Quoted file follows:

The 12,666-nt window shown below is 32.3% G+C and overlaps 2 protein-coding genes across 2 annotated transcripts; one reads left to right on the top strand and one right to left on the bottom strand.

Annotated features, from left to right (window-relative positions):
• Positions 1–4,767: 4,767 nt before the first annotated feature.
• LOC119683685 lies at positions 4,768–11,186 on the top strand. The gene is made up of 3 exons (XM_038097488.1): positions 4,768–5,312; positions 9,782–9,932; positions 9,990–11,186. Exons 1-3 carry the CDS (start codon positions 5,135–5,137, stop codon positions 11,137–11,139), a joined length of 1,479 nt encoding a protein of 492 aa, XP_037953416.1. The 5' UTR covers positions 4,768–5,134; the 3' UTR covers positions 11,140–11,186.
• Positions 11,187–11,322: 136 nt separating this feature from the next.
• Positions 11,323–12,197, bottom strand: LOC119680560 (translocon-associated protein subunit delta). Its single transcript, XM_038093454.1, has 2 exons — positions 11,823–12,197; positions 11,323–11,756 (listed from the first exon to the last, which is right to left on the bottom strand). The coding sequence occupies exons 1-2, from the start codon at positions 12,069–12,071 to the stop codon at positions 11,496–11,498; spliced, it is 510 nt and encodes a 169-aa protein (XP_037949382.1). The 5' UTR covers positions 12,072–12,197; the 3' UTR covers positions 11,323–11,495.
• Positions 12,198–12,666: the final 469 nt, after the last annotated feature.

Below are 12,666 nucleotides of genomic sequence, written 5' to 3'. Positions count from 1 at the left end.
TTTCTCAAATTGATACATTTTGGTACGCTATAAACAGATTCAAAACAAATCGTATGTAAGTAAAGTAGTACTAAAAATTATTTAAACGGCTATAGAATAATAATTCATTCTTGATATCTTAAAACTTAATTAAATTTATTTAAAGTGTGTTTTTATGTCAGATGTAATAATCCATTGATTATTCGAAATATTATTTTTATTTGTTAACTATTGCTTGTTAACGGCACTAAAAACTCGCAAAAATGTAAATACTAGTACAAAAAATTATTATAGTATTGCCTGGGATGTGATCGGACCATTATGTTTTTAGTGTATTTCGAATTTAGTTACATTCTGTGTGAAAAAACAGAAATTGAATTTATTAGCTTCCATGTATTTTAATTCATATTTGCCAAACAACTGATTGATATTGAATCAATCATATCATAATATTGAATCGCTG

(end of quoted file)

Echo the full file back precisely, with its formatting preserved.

The 12,666-nt window shown below is 32.3% G+C and overlaps 2 protein-coding genes across 2 annotated transcripts; one reads left to right on the top strand and one right to left on the bottom strand.

Annotated features, from left to right (window-relative positions):
• Positions 1–4,767: 4,767 nt before the first annotated feature.
• LOC119683685 lies at positions 4,768–11,186 on the top strand. The gene is made up of 3 exons (XM_038097488.1): positions 4,768–5,312; positions 9,782–9,932; positions 9,990–11,186. Exons 1-3 carry the CDS (start codon positions 5,135–5,137, stop codon positions 11,137–11,139), a joined length of 1,479 nt encoding a protein of 492 aa, XP_037953416.1. The 5' UTR covers positions 4,768–5,134; the 3' UTR covers positions 11,140–11,186.
• Positions 11,187–11,322: 136 nt separating this feature from the next.
• Positions 11,323–12,197, bottom strand: LOC119680560 (translocon-associated protein subunit delta). Its single transcript, XM_038093454.1, has 2 exons — positions 11,823–12,197; positions 11,323–11,756 (listed from the first exon to the last, which is right to left on the bottom strand). The coding sequence occupies exons 1-2, from the start codon at positions 12,069–12,071 to the stop codon at positions 11,496–11,498; spliced, it is 510 nt and encodes a 169-aa protein (XP_037949382.1). The 5' UTR covers positions 12,072–12,197; the 3' UTR covers positions 11,323–11,495.
• Positions 12,198–12,666: the final 469 nt, after the last annotated feature.

Below are 12,666 nucleotides of genomic sequence, written 5' to 3'. Positions count from 1 at the left end.
TTTCTCAAATTGATACATTTTGGTACGCTATAAACAGATTCAAAACAAATCGTATGTAAGTAAAGTAGTACTAAAAATTATTTAAACGGCTATAGAATAATAATTCATTCTTGATATCTTAAAACTTAATTAAATTTATTTAAAGTGTGTTTTTATGTCAGATGTAATAATCCATTGATTATTCGAAATATTATTTTTATTTGTTAACTATTGCTTGTTAACGGCACTAAAAACTCGCAAAAATGTAAATACTAGTACAAAAAATTATTATAGTATTGCCTGGGATGTGATCGGACCATTATGTTTTTAGTGTATTTCGAATTTAGTTACATTCTGTGTGAAAAAACAGAAATTGAATTTATTAGCTTCCATGTATTTTAATTCATATTTGCCAAACAACTGATTGATATTGAATCAATCATATCATAATATTGAATCGCTG